The woman was still checking answers. She looked up at me and asked, “Have you taken these tests before?”
“No, Ma’am; I’ve not seen a bunch of question like that before. They keep asking you the same thing, but in a different manner. I suppose it’s to see if you’re consistent with your answers.”
The woman looked at me for a long time, and then finished reviewing the tests. She left and came back with the man who had been in the earlier interview. The man said, “Would you mind if I orally asked a battery of questions in a very fast manner? These questions are easy and you shouldn’t have any problem. I’ll ask you a couple of math questions, so here’s a pad and pencil to do any figuring you might need to do.”
The two fired questions at me that were similar to those on the questionnaire I had answered. The math questions were all simple, and any of the kids I went to school with could have answered them. I asked, “How do you do this with every potential student who asks for admittance?” as soon as we were done. “Don’t you have hundreds of people to interview?”
The woman said, “You’re among very few who are applying after they have left high school for more than a year. I can only guess that you have been a major help on the farm. How are those you’re leaving going to handle you not being there?”
I gritted my teeth, and said, “My sister and her husband moved in with their baby. My sister’s husband is a good guy and is working hard to take up the slack of what I always did. We all talked about it and think this will work. Dad wanted me to go to school, so here I am.”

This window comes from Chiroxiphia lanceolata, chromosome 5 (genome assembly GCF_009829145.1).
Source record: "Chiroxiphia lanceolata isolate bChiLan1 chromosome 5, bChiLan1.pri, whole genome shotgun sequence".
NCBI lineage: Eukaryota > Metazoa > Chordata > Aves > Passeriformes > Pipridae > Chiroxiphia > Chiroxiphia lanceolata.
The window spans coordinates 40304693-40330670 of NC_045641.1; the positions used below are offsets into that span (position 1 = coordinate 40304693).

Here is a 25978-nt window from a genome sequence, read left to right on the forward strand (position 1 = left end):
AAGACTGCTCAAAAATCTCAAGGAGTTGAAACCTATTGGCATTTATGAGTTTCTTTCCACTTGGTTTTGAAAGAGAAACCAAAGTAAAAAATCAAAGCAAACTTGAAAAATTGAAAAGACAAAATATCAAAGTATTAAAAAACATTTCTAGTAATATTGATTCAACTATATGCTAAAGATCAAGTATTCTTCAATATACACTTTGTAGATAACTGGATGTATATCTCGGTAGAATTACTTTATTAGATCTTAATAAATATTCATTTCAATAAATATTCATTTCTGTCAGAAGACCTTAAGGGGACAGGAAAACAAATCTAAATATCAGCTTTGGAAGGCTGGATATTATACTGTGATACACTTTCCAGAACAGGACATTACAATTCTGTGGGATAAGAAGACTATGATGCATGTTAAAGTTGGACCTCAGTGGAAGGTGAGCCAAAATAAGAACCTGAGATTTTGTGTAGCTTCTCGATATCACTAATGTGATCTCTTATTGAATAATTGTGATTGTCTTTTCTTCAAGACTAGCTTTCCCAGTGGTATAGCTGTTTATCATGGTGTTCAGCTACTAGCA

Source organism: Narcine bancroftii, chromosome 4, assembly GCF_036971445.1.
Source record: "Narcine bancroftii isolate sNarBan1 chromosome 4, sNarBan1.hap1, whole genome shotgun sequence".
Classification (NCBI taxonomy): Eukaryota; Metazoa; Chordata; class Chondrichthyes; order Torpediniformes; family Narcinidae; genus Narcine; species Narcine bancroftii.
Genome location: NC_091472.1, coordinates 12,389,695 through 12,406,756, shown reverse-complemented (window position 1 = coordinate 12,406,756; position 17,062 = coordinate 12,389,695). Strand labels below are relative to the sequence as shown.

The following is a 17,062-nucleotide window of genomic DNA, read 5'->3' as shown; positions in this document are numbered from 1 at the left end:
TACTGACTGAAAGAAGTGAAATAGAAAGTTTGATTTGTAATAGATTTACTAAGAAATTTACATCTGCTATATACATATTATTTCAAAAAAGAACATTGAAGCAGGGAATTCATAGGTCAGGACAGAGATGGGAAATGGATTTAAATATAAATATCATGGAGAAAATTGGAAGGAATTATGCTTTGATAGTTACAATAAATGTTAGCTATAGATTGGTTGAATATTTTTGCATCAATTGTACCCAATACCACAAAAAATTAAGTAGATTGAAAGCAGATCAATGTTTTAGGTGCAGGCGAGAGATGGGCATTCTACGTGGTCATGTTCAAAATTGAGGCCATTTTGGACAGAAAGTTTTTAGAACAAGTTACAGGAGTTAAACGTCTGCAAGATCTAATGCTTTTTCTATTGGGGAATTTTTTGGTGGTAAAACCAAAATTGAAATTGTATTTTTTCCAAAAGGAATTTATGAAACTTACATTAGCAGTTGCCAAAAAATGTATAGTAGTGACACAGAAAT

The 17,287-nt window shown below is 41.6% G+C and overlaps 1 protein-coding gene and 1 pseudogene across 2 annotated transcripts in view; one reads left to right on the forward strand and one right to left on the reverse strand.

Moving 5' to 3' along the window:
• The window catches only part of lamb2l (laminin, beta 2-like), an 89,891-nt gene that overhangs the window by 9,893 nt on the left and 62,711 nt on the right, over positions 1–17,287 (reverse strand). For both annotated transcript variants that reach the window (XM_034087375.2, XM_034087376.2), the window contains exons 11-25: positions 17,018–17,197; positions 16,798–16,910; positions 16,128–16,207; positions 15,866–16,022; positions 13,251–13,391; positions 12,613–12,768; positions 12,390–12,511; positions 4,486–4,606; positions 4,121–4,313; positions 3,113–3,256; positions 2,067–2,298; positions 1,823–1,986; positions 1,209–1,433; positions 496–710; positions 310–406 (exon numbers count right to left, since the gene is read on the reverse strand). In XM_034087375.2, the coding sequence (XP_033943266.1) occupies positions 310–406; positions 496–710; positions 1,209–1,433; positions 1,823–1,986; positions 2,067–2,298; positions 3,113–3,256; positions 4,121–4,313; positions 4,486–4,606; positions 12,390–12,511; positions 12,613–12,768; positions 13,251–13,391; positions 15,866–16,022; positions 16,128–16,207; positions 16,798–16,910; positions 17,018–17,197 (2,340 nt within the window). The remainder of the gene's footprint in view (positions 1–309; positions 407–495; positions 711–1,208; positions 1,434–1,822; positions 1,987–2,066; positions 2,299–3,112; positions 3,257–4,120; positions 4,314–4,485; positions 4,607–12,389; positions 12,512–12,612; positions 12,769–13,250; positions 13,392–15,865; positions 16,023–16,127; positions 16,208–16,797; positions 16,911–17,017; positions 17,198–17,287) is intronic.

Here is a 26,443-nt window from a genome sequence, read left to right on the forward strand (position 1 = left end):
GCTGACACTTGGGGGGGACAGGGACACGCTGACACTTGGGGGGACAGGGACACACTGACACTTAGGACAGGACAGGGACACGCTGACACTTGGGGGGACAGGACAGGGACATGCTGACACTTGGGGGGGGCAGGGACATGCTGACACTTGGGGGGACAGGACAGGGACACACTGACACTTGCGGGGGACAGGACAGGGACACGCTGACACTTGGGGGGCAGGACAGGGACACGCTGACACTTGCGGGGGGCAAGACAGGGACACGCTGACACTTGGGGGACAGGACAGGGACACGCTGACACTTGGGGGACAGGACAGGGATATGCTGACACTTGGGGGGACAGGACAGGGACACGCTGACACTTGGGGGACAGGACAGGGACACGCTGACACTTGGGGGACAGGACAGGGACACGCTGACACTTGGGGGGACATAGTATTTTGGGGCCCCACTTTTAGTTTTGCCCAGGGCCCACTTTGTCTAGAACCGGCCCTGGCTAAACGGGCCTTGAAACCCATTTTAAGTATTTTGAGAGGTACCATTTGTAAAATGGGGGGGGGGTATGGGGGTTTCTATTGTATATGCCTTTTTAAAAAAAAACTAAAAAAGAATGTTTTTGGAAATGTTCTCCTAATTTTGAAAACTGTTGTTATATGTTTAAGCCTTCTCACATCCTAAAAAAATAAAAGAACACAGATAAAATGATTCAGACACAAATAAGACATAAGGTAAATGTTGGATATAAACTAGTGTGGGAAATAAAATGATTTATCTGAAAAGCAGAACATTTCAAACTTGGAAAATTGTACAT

The man said, “We’ll have to get confirmation, but we’re recommending that you be given a full scholarship that includes housing and food through law school. You’ll have to pass the LSAT, the Law School Admission Test, but you should do fine if you do well in your undergraduate degree program. Do you have a plan for after you finish law school and take your bar exam?”
“I want to go back home and practice law with the people I know. The State’s Attorney is going to retire, so that job might be open. I know I’ll make a living practicing law there.”
The woman said, “You have a very humble approach to life, Mr. Beck. I’m sure you’ll succeed.”
I filled out a lot more papers and handwrote a short story in which they wanted me to describe why I wanted to become a lawyer and what I was willing to do to accomplish that goal. I was careful to spell everything correctly and to use the proper sentence structure and punctuation as I was writing.
I handed it all to the woman who was sitting at a desk just outside the conference room. She told me that I would receive a formal letter of my acceptance within a week. She told me that I should be prepared to spend quite a bit of money for books, as the scholarship didn’t cover that. She said that the university would help me find a position if I needed a part time job to help with my every day expenses.
I walked out to the car with a big handful of papers. I was still hungry, but it was already near five. I wanted to get on the road since it was two hundred miles to home. I had left home at five this morning, so I was getting tired in addition to being hungry. I began going through Columbia and stopped at a McDonald’s. I looked at their menu and decided on three of their hamburgers, an order of fries, and a large Coke. I figured that should last me, and it did.